Today, the links between the two countries extend well beyond soccer, with around 70,000 Haitian immigrants currently living in Brazil, according to the country's Ministry of Justice. The wave of migration grew rapidly following the 2010 earthquake that killed hundreds of thousands of Haitians and devastated Port-Au-Prince.

While the Brazilian government has generally welcomed the arrivals, offering immigrants humanitarian visas and recently granting residency to over 43,000 Haitians, the process has not always run smoothly.

In 2013 the state of Acre in the far northwest of Brazil, the principal point of entry for Haitians, declared a state of emergency in two towns due to the vast number of immigrants, many undocumented, flooding over the border from Peru. There was further controversy when the Acre state government bussed many Haitians out of the state in 2014, depositing them in São Paulo, hundreds of miles to the south.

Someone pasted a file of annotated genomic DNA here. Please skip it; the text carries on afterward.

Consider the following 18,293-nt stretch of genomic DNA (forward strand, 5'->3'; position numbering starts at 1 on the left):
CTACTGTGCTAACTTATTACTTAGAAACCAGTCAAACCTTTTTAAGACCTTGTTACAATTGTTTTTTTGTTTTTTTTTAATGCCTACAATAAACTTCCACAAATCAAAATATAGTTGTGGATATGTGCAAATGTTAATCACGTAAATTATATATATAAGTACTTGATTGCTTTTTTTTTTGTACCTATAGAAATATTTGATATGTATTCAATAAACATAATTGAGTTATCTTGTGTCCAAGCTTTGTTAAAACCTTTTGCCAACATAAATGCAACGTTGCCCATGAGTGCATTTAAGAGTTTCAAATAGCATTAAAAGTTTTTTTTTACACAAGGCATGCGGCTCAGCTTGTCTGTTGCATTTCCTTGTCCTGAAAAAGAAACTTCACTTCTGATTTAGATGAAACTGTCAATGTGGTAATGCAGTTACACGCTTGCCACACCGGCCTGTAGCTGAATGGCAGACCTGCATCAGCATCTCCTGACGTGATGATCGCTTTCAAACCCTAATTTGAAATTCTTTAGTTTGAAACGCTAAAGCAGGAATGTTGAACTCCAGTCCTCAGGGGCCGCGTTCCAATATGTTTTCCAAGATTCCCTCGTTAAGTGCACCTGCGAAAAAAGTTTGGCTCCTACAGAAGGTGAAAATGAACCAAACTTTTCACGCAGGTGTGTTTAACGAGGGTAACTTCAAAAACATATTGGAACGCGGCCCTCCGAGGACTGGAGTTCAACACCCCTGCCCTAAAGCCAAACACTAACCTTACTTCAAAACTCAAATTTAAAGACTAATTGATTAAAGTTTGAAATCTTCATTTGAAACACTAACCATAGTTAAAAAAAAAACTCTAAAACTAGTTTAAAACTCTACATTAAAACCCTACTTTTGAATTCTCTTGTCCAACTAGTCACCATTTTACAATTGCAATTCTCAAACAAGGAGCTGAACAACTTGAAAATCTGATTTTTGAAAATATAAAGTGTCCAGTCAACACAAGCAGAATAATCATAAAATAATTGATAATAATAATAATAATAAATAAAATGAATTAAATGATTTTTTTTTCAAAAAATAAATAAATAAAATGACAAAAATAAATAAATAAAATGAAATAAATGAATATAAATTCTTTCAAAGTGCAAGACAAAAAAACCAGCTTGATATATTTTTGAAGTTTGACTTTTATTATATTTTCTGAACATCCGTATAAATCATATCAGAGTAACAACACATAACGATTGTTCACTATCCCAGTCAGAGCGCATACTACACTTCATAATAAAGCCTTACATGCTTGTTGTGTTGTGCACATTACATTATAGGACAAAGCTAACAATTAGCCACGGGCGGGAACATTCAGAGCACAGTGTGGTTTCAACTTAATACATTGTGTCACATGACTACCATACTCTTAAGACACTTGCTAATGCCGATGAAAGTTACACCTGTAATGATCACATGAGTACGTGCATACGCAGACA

And in August of 2015, a group of Haitian men were shot at with a pellet gun in downtown São Paulo. The shooter reportedly shouted "Haitians steal Brazilian jobs" after pulling the trigger.

Viva Rio runs a support project for Haitian immigrants called Haiti Aqui (Haiti Here), offering legal and administrative assistance, courses, job information, and broadcasting a radio show, "The Voice of Haiti."

Now the Black Pearls Academy plans to bring more soccer-playing Haitians to Brazil. "The next phase is to open a club in Brazil, where the players can come when they graduate from the Academy," explained Rubem Cesar Fernandes. "That will give them access to the professional game, and bring continuity to the project."

Thanks to the Black Pearls, youngsters like Fenelon Marckenson and Anel Jean Louis have the chance to fulfill their dreams, and offer the world a different view of their country. "The idea behind the Academy is to show that Haiti is capable of excellence," said Rubem Cesar Fernandes, "and that it's not just a place of poverty and tragedy, but of fighting spirit and ability."

Photos courtesy of Vitor Madeira/The Perles Noires.